The former lawmaker, a St. Petersburg native, recently launched the Florida Policy Project (FPP) to advance research-based initiatives he championed in Tallahassee from 2010 to 2022. Focus areas include affordable housing, transportation, criminal justice and property insurance reform.
The nonprofit will utilize academic research to foster collaboration, compile best practices and inform decision-making that improves the lives of average Floridians. FPP will feature a national expert network, and Brandes stressed it would operate differently from traditional consultancy firms, “which sit around and think about problems.
“We think many of these problems already have best practices to implement,” Brandes said. “Florida is – in many ways -far away from what the best practices are, but we have to identify the best practices first.”
He explained that lawmakers must debate hundreds of topics during legislative sessions. They also look for a trusted voice to help inform decisions, and Brandes believes he earned that recognition through his extensive tenure in the state capital.
In addition, he understands how legislators think and the most efficient routes to advance policies through the legislative process. The ultimate goal is to create a “bank of best practices” that solves “real problems.”
FPP will release its first research report on affordable housing solutions by early May.
“The interesting thing to me is that Florida really doesn’t have a lot of these policy groups compared to other states,” Brandes said. “Nothing that’s actively partnering with public universities on an ongoing basis to try and address some of these bigger challenges.”
One of those “bigger challenges” is prison reform, and Brandes noted former inmates receive $50 and a bus pass when they return to society. He said no one believes that is a best practice and called it one of the nation’s worst policies.
Brandes is also a longtime proponent of insurance reform, and FPP’s website states that “we are running out of road to kick the can.” Many of his ideas that failed to become legislation – sunsetting the Tampa Bay Area Transit Authority, increasing electric vehicle infrastructure and property insurance initiatives – were included in new bills.
“This could be one of my better legislative sessions, and I’m not even in the Legislature,” Brandes said. “Sometimes it takes a few years for the Legislature to marinate on an idea for it to come to fruition.”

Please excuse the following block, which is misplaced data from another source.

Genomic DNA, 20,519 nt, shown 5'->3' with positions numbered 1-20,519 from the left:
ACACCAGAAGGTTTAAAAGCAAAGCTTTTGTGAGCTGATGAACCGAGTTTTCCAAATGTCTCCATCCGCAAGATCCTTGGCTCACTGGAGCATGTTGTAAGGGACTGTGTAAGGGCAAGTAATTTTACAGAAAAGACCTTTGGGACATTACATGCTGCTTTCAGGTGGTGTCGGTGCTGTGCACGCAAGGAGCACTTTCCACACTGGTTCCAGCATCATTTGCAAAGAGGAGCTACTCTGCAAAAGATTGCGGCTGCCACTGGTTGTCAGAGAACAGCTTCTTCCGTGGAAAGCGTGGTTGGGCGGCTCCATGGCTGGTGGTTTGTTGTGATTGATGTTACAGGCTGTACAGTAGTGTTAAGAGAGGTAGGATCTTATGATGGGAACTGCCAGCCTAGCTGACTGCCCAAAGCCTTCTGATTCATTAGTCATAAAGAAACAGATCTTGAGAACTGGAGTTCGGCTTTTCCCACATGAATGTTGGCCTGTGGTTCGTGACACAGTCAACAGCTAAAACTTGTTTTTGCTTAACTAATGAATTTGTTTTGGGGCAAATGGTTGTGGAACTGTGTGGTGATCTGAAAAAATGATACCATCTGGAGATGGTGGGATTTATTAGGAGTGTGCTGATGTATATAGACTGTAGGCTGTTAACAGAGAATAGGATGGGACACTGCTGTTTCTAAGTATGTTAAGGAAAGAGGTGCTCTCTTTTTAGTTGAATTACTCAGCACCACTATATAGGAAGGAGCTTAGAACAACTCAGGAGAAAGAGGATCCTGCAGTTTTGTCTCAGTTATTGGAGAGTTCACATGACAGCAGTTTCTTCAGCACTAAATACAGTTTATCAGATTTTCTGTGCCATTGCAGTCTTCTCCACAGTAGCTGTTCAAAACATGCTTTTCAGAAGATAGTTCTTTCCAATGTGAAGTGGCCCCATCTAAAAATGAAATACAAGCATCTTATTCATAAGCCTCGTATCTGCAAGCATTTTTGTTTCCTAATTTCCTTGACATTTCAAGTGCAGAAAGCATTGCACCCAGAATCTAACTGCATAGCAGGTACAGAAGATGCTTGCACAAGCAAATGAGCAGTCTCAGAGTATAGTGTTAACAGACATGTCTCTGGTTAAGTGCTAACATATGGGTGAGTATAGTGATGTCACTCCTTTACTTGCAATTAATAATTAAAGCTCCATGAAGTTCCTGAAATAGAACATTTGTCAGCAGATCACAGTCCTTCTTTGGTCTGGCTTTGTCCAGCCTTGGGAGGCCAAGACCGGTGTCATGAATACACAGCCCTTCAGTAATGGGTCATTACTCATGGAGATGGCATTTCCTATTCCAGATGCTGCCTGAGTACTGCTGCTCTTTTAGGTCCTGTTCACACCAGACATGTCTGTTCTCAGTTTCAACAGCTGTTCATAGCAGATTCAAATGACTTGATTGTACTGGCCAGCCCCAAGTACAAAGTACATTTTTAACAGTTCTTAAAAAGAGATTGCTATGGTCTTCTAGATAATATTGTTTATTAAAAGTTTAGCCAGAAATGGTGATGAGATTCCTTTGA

FPP commissioned experts from Florida State University to complete the affordable housing study. Organization officials have held discussions with the University of South Florida, the University of Florida and the University of West Florida on research initiatives.
Brandes said his group would also meet with academics from outside Florida to discern their respective areas of expertise. That network will testify before and help educate lawmakers on policy solutions.
He added that the best practices bank would also include a network of county commissioners and city council members. Working with what he considers the brightest minds in their fields is imperative for Brandes, as he believes “the team with the best players usually wins.”
Funding will come from corporations and private donors rather than government grants. Brandes wants FPP to provide unbiased solutions, and said they would turn away anyone seeking a specific study outcome.
While it could grow over time, FPP launched with two employees. Amy Maguire, founder and CEO of Delta 12 Consulting, will serve as executive director.
Maguire was also a government relations executive at Orlando Health and vice president of Coca-Cola Florida. The nonprofit’s six-person board includes former Senate President Bill Galvano.
“We’re an outcomes-based entity,” Brandes said. “And we’re going to work with the best people.”
Brandes also continues to work on public projects outside the recently-launched nonprofit. The first is creating a “world-class” nursing school at the University of South Florida St. Petersburg.
Brandes wants it to intertwine with St. Petersburg College and, eventually, John Hopkins University. He said the city has a “tremendous opportunity” for a much-needed facility that neighbors Bayfront Health, St. Anthony’s and John Hopkins All Children Hospitals.
He is also working to establish a statewide law enforcement training center between Orlando and Lakeland that would standardize instruction. Brandes said that is “greatly lacking” in a state with 67 counties and over 400 cities.
As for the first legislative session since his term-limited tenure as a state senator, Brandes said he is “ready for it to be over.” He compared the rhetoric with little actionable results to the old “Where’s the Beef?” Wendy’s commercials.
“I think, largely, the Legislature is playing the best supporting actor or actress role,” Brandes added. “To a governor who is running for President of the United States.”